In 1966, the Strip was still very much an industrial powerhouse, By then, it had become the region’s top supplier of fruits and vegetables, with the 1,533-foot-long produce terminal serving as the hub.

The U-shaped Armstrong Cork Factory with its unique smokestack (seen on the riverfront just beyond the white line in the black-and-white photo) was continuing to pump out cork.

By 2020, the factories and warehouses that dotted the riverfront east of the Armstrong Cork Factory had been replaced by 3 Crossings, the $210 million complex that features four office buildings, 300 apartments and a 590-space parking garage.

In 1966, the Strip was still very much an industrial powerhouse, By then, it had become the region’s top supplier of fruits and vegetables, with the 1,533-foot-long produce terminal serving as the hub.

As seen in the bottom left side of the 2020 photo, 3 Crossings is very much representative of the new Strip, housing tech firms such as Apple, Argo AI and Robert Bosch LLC, as well as the Burns White law firm and Rycon Construction.

The Armstrong Cork Factory, which shut down in 1974, is now known as the Cork Factory Lofts, an apartment complex with nearly 300 units.

Beyond it toward Downtown, the rail yards that once fueled the produce terminal now are home to more residences.

A 364-unit apartment complex known as Edge 1909 has opened, and another 443-unit second phase is under construction. Both are visible near the center of the 2020 photo.

Perhaps just as interesting as the changes to the Strip in these two photos is the dramatic transformation of the Downtown skyline.

The 1966 photo shows a very young Civic Arena (now gone) but none of the towering skyscrapers that currently define the skyline. Those include U.S. Steel Tower, One Oxford Centre, PPG Place, Fifth Avenue Place and the Tower at PNC Plaza, all visible in the 2020 photo. On the riverfront, the David L. Lawrence Convention Center, with its sweeping roof, has been added.

One of the few notable buildings discernible in both photos is the distinctive Gulf Tower. Back in 1966, it would have been Downtown’s tallest building.

Work continues on the project around the Strip District produce terminal in May and July, 2020. (Andrew Rush/Post-Gazette)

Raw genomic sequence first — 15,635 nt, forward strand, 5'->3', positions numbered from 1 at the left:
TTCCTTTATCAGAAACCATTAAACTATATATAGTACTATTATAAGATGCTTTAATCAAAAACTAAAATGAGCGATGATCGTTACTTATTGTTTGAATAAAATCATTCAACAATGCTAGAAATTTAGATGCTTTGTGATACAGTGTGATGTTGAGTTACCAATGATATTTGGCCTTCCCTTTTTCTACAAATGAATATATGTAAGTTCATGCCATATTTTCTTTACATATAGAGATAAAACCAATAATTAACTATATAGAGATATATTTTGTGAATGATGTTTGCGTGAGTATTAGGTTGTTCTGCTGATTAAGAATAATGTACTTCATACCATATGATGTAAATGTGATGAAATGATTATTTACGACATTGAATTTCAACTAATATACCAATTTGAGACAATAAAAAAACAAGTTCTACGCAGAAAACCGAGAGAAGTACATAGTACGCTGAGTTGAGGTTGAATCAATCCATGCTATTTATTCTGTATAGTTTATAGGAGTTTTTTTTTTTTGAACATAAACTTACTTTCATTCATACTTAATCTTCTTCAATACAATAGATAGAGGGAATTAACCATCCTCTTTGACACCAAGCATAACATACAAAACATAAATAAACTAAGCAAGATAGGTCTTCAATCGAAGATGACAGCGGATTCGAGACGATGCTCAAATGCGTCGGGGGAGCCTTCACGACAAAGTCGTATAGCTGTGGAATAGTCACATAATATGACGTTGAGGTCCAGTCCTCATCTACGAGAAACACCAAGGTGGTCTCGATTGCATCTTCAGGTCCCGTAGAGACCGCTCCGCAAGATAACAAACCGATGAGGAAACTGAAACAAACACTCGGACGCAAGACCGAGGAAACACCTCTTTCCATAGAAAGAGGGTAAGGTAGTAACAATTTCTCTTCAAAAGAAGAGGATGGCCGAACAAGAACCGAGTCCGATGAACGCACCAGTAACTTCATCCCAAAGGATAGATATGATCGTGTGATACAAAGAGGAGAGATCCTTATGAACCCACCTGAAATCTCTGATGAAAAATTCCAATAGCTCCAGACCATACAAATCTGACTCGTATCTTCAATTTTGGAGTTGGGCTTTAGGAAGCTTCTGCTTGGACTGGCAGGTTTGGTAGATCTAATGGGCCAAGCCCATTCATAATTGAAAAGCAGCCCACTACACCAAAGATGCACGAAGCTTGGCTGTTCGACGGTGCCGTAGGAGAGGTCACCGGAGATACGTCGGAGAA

A new year of change

These two photos, taken two months apart, show just how quickly change is taking place in and around the produce terminal.

By the end of July, a new road had been added between the terminal and the 46-unit Strip District Brownstones townhouse development.

Work on the $62.6 million produce terminal rehab itself is nearing its end, with only a couple of months to go, according to Dan McCaffery, CEO of McCaffery Interests, the Chicago developer behind the project.

Work on the $62.6 million terminal rehab itself is nearing its end, with only a couple of months to go, according to Dan McCaffery, CEO of McCaffery Interests, the Chicago developer behind the project.

He estimates that construction is 80% to 85% complete.

McCaffery is turning the old warehouse for fruit and vegetable wholesalers into a hub for tourists and visitors filled with restaurants, brewpubs and a “food-centric” market at its western end.

The terminal’s long dock on Smallman Street has been expanded to accommodate outdoor dining and seating, and passageways have been cut through parts of the structure to allow for access to the Allegheny riverfront.

Mr. McCaffery said he has signed leases for about 30% to 40% of the space, although, because of the COVID-19 pandemic, he won’t require anyone to open or move in until next spring.

One tenant hoping to open this fall in the building is a Fine Wine & Good Spirits Premium Collection store operated by the Pennsylvania Liquor Control Board. It will occupy 9,654 square feet of space in the old structure.

Across the street from the produce terminal, McCaffery is redeveloping another old warehouse into office and retail space. That redevelopment, known as 1600 Smallman, is expected to total 140,000 square feet, with three floors of offices, street-level retail and parking.

The building, erected in 1921, was once home to the Standard Underground Cable Co., according to Pittsburgh History & Landmarks Foundation records. The firm made telegraph, telephone and electric light cables.

Mark Belko: